AP NEWS
Related topics

Texas oil export terminal plans stall over lease dispute

March 20, 2019
FILE - In this March 26, 2017, file photo, large cargo tankers are docked in Ingleside, Texas on a trail run. The Port of Corpus Christi's plans for a new oil export terminal have stalled after a former port commissioner sought to have the project blocked over concerns that negotiations were being kept from public view. The Corpus Christi Caller Times reports that an appeals court issued an injunction on Tuesday, March 19, 2019, halting port officials from voting on a multibillion dollar lease for the proposed terminal at Harbor Island near Port Aransas. (Courtney Sacco/Corpus Christi Caller-Times via AP, File)

CORPUS CHRISTI, Texas (AP) — The Port of Corpus Christi’s plans for a new oil export terminal have stalled after a former port commissioner sought to have the project blocked over concerns that negotiations were being kept from public view.

The 13th Court of Appeals issued an injunction on Tuesday, halting port officials from voting on a multibillion-dollar lease for the proposed terminal at Harbor Island near Port Aransas, the Corpus Christi Caller Times reported.

Port officials in Corpus Christi and Washington-based private equity firm The Carlyle Group announced plans for the terminal project in October as a way to attract so-called very large crude carriers bound for international markets.

Port officials were set to vote this week on a 50-year lease with Lone Star Ports LLC, a joint venture between The Carlyle Group and Berry Lone Star Ports LLC. The project would’ve brought the port between $2 billion and $4 billion in new revenue over the term of the lease, port officials said.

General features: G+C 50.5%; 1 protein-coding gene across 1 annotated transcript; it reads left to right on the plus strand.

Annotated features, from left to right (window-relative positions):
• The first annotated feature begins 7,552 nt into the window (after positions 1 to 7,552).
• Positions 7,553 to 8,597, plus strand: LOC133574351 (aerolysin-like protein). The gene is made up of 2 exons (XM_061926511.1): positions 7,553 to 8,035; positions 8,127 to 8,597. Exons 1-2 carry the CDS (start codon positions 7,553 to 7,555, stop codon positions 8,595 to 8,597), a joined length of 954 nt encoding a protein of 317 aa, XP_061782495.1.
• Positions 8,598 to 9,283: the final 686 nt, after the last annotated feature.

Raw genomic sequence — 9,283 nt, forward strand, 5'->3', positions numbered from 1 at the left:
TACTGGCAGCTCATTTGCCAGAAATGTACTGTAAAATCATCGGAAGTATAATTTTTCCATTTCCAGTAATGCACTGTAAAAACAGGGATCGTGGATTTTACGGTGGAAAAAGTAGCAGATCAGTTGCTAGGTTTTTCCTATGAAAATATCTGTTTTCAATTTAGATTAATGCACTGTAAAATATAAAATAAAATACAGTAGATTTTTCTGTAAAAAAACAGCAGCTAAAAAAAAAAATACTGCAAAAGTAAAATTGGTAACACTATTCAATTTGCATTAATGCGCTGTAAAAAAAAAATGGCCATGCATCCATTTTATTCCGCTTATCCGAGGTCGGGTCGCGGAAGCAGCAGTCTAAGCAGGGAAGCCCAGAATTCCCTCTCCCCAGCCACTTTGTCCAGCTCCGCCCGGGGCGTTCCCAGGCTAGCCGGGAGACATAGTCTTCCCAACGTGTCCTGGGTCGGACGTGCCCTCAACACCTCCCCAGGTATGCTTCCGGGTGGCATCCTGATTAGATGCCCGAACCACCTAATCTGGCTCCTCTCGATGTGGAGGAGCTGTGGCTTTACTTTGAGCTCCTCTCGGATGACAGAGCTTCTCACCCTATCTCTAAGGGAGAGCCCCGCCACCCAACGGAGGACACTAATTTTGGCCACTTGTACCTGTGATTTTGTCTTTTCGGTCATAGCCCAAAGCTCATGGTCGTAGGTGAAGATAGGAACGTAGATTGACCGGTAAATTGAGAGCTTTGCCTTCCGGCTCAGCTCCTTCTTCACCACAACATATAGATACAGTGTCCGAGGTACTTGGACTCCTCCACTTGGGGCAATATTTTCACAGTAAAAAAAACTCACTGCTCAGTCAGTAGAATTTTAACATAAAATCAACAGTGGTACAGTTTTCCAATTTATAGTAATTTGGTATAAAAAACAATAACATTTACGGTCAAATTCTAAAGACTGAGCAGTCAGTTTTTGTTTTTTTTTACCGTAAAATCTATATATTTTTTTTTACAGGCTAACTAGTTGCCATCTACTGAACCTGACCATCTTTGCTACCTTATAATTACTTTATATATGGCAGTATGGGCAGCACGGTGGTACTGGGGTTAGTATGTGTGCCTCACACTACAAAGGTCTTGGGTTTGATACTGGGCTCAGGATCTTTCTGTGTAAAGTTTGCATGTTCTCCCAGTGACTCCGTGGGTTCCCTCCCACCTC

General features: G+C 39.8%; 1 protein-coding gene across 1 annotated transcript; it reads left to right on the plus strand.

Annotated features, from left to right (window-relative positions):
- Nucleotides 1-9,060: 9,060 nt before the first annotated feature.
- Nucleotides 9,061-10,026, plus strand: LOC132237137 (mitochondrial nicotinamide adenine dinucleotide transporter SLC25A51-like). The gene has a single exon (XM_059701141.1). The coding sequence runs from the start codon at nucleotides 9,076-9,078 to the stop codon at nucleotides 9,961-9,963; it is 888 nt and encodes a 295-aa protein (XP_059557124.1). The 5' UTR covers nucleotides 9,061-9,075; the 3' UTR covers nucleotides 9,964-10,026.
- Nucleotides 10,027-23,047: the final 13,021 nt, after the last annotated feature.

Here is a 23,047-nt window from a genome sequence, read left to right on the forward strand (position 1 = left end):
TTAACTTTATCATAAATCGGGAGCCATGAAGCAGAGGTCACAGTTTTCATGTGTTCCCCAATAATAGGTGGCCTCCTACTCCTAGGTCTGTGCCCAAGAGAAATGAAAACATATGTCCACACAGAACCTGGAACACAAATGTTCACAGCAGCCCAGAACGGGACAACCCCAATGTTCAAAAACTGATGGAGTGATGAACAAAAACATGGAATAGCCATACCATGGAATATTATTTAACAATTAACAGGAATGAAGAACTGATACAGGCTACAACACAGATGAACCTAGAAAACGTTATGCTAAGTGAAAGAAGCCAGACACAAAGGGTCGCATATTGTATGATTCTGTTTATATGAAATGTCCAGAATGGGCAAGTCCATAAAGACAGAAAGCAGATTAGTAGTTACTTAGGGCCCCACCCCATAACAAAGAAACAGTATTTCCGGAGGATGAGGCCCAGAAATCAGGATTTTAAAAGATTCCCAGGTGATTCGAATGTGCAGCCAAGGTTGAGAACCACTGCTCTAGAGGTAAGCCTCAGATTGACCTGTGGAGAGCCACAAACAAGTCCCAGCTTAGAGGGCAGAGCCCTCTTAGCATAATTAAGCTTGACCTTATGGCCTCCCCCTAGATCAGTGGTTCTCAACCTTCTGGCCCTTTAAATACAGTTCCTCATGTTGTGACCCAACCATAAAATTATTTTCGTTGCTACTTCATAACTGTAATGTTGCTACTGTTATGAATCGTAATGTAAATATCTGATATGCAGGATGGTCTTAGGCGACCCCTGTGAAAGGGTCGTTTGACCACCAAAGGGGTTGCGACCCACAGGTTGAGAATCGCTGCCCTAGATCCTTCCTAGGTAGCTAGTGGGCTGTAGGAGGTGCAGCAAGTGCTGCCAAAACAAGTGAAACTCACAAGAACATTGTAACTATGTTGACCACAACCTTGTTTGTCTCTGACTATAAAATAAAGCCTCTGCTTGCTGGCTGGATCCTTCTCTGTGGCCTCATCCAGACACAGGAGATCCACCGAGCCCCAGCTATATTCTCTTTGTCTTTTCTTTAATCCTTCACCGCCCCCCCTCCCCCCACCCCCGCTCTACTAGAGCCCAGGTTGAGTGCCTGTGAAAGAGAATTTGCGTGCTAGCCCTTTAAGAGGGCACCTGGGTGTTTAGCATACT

The lease agreement would allow the construction of a terminal for loading and unloading petroleum and petroleum products, a petroleum storage facility and two new docks, according to port documents.

But Kenneth Berry, a former port commissioner, sought to stop the port from approving the lease, saying port officials violated the state’s open meetings law by negotiating the agreement in private.

Port officials denied any wrongdoing. Their attorneys said Berry is using litigation to gain a “professional advantage.”

They claimed in a motion for the appeals court to reconsider its decision that Berry is looking to develop a competing oil terminal project and trying to “derail the lease approval by any means possible.”

The port’s attorneys also argued that Berry could still challenge the open meetings violations in court, even if the lease is approved.

“The Port could potentially lose the $2 billion lease if it is enjoined from approving the lease,” according to the port’s filing. “That would result in enormous damages to the Port and the Corpus Christi area.”

___

Information from: Corpus Christi Caller-Times, http://www.caller.com